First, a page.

Tracks magazine

Monthly surf magazine published out of Sydney, Australia; the country's surf media flagship in the 1970s and early '80s. Tracks was founded in 1970 by editor David Elfick, surf journalist John Witzig, and surf moviemaker Alby Falzon as a counterculture alternative to magazines like Surfer and Surfing World.

With its debut issue, Tracks made a clear break from the standard surf mag format, publishing on black-and-white newsprint and using an oversize Rolling Stone-type format, and folded in half. The cover featured a surf shot, but when unfolded it appeared to have a "second" cover, which was a smoke-belching beachfront steel mill. Surfing was Tracks' primary focus, but the text-heavy issues in the early '70s were full of environmental features, anti-Vietnam articles, organic recipes, pull quotes from the Maharishi Mahesh Yogi, and editorials in defense of pot use and Aboriginal rights. Helping to define what would later be known as Australia's "country soul" period, Tracks ran lifestyle photos of flowers, farmhouses, animals, and playing children, and for the most part denounced surfing competition. Waveriding was viewed as something well beyond sport and recreation. "Just by going surfing," 1966 world champion and Tracks correspondent Nat Young wrote, not long after leaving Sydney for the bucolic fields of North Coast New South Wales, "we're supporting the revolution."

Tracks shifted tone in 1974 with the hiring of arch wit Phil Jarratt, one of surfing's finest and funniest writers. Tracks paid close attention to the rise of professional surfing, and jettisoned much of its nonsurfing editorial platform. Editor Jarratt wrote a kneeboard column titled "Cripple's Corner," and Queensland's soon-to-be world champion Wayne Bartholomew surfed in the nude for a 1976 cover story. A new and hugely popular Tracks feature was Captain Goodvibes, a boorish cartoon surf-pig superhero. Tracks' circulation by mid-decade was 40,000, larger by far than any previous Australian surf publication. The magazine's reputation held steady under the editorial stewardship of Paul Holmes, followed by Nick Carroll (both of whom went on to edit American surf magazines). Articles continued in the Jarratt style: smart, funny, and more often than not snide. As Carroll later put it, Tracks "truly defined the Australian surf mag."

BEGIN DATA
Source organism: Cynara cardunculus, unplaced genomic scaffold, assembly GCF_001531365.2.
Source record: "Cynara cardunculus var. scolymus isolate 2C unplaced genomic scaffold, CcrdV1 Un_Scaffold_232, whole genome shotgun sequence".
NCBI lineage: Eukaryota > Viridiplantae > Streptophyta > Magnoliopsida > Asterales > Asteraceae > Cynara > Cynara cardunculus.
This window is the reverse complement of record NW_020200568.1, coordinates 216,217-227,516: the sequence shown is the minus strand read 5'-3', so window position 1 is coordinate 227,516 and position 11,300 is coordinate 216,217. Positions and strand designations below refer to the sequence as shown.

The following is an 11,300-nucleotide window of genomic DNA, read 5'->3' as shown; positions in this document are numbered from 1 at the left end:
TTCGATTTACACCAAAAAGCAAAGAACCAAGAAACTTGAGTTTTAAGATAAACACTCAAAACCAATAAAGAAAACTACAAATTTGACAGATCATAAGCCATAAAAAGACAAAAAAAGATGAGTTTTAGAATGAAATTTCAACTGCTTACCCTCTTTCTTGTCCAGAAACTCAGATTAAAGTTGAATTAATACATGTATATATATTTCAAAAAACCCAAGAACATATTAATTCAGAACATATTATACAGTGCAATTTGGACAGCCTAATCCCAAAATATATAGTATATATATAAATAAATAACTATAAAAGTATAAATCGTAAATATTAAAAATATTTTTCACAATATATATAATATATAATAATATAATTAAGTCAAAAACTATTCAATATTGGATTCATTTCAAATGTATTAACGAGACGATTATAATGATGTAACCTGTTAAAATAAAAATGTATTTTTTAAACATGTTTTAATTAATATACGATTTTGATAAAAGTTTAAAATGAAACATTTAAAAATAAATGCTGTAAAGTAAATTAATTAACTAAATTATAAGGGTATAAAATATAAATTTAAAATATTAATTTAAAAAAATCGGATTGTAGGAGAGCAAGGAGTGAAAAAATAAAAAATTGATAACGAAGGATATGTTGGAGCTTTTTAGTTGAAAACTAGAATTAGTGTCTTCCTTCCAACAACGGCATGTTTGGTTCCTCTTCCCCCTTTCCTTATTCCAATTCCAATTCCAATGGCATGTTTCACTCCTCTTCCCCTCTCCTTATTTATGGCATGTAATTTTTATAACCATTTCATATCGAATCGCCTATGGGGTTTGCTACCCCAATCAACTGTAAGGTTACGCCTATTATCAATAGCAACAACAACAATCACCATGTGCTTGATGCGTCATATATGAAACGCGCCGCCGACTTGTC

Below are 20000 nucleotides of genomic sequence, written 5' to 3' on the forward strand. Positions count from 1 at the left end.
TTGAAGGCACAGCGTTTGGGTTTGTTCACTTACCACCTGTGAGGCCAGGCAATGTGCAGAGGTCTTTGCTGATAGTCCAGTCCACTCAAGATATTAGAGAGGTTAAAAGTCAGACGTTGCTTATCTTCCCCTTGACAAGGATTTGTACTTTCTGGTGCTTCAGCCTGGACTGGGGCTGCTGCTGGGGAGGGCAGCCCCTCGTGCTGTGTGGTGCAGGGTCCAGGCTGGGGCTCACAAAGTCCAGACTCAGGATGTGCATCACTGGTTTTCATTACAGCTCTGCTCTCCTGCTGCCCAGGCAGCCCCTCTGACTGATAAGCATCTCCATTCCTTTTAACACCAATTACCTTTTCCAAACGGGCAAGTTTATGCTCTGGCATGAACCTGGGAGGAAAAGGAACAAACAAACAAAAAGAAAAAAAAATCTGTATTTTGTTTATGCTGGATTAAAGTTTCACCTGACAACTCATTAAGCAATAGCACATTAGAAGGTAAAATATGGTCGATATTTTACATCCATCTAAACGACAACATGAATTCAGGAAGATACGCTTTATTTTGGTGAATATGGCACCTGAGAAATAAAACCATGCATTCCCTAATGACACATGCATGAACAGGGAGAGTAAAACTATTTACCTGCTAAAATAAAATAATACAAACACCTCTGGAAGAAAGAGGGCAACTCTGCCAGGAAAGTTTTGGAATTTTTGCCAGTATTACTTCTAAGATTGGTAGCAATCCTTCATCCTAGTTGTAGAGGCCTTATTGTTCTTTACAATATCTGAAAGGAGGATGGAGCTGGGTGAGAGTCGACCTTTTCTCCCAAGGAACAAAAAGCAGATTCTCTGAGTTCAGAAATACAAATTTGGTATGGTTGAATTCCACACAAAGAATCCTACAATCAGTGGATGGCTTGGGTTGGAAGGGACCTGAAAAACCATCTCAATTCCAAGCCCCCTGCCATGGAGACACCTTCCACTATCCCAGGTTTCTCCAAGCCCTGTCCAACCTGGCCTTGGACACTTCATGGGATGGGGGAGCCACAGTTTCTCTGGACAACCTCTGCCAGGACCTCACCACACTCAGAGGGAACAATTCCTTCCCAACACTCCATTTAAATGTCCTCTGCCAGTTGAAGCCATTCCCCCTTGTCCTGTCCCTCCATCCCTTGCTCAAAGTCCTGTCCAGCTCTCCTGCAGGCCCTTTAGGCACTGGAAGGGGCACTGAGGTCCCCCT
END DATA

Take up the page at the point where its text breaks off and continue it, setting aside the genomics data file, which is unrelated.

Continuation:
By the late '80s, Tracks was being challenged by 1985-founded Australia's Surfing Life and the 1987- founded Waves, both eager to probe the raunchier limits of sophomoric surf-related humor. The new material caught on; by the time Tracks editor Tim Baker left in 1991 to work for Australia's Surfing Life, the older magazine was a deflated, if not defeated, power. Publishing giant Emap bought Tracks' parent company in 1997, at which point the 28-year-old surf magazine was recast in standard magazine format; by 2002, circulation was back up to 40,000.

In the new century, Tracks had once again became Australia's best-selling surf mag. Sharp graphic design and a lighthearted editorial tone, supplied by editor-in-chief Luke Kennedy, characterized Tracks in the 2010s. The magazine jubilantly celebrated its 40th anniversary in its October 2010 by proclaiming Tom Carroll, a suitably Aussie-centric choice, to be the "greatest surfer of all time." The mag's 500th issue was printed in 2012.

Nextmedia Pty Ltd bought Tracks from Emap in 2007. Circulation, as of 2013, remained near 40,000. Tracks has long referred to itself as "the Surfer's Bible," a weighty and somewhat-less-than-original tag, as Surfer has been called "the Bible of surfing" since the 1960s.